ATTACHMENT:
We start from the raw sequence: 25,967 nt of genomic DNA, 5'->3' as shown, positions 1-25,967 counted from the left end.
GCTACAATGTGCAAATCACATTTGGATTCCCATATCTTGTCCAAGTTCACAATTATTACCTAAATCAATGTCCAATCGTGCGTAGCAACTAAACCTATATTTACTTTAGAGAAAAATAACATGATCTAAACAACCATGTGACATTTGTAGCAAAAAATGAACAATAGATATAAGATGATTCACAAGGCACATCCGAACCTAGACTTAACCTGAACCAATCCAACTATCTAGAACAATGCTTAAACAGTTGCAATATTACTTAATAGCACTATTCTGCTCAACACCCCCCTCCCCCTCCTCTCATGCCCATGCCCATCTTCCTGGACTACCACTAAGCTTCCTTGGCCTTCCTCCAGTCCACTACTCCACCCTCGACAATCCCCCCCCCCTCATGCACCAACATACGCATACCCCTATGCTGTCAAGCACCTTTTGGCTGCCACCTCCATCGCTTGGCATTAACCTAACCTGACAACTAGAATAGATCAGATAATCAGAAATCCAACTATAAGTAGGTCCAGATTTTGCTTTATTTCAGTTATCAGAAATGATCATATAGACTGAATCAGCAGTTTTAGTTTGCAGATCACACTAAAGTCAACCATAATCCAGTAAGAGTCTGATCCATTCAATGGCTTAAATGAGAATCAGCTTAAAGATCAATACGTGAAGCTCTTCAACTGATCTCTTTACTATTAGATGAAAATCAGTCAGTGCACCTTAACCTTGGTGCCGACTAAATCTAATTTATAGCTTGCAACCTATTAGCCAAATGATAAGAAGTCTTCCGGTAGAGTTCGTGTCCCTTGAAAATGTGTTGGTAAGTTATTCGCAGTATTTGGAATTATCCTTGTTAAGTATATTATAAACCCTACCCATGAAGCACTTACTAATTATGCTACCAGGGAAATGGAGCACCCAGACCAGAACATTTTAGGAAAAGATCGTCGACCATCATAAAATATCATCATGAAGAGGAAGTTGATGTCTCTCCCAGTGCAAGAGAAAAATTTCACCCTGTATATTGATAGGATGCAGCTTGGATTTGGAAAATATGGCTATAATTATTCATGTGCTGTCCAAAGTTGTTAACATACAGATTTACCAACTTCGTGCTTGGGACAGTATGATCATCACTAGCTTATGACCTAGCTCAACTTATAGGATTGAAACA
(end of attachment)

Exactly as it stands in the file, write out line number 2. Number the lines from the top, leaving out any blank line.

GCTACAATGTGCAAATCACATTTGGATTCCCATATCTTGTCCAAGTTCACAATTATTACCTAAATCAATGTCCAATCGTGCGTAGCAACTAAACCTATATTTACTTTAGAGAAAAATAACATGATCTAAACAACCATGTGACATTTGTAGCAAAAAATGAACAATAGATATAAGATGATTCACAAGGCACATCCGAACCTAGACTTAACCTGAACCAATCCAACTATCTAGAACAATGCTTAAACAGTTGCAATATTACTTAATAGCACTATTCTGCTCAACACCCCCCTCCCCCTCCTCTCATGCCCATGCCCATCTTCCTGGACTACCACTAAGCTTCCTTGGCCTTCCTCCAGTCCACTACTCCACCCTCGACAATCCCCCCCCCCTCATGCACCAACATACGCATACCCCTATGCTGTCAAGCACCTTTTGGCTGCCACCTCCATCGCTTGGCATTAACCTAACCTGACAACTAGAATAGATCAGATAATCAGAAATCCAACTATAAGTAGGTCCAGATTTTGCTTTATTTCAGTTATCAGAAATGATCATATAGACTGAATCAGCAGTTTTAGTTTGCAGATCACACTAAAGTCAACCATAATCCAGTAAGAGTCTGATCCATTCAATGGCTTAAATGAGAATCAGCTTAAAGATCAATACGTGAAGCTCTTCAACTGATCTCTTTACTATTAGATGAAAATCAGTCAGTGCACCTTAACCTTGGTGCCGACTAAATCTAATTTATAGCTTGCAACCTATTAGCCAAATGATAAGAAGTCTTCCGGTAGAGTTCGTGTCCCTTGAAAATGTGTTGGTAAGTTATTCGCAGTATTTGGAATTATCCTTGTTAAGTATATTATAAACCCTACCCATGAAGCACTTACTAATTATGCTACCAGGGAAATGGAGCACCCAGACCAGAACATTTTAGGAAAAGATCGTCGACCATCATAAAATATCATCATGAAGAGGAAGTTGATGTCTCTCCCAGTGCAAGAGAAAAATTTCACCCTGTATATTGATAGGATGCAGCTTGGATTTGGAAAATATGGCTATAATTATTCATGTGCTGTCCAAAGTTGTTAACATACAGATTTACCAACTTCGTGCTTGGGACAGTATGATCATCACTAGCTTATGACCTAGCTCAACTTATAGGATTGAAACA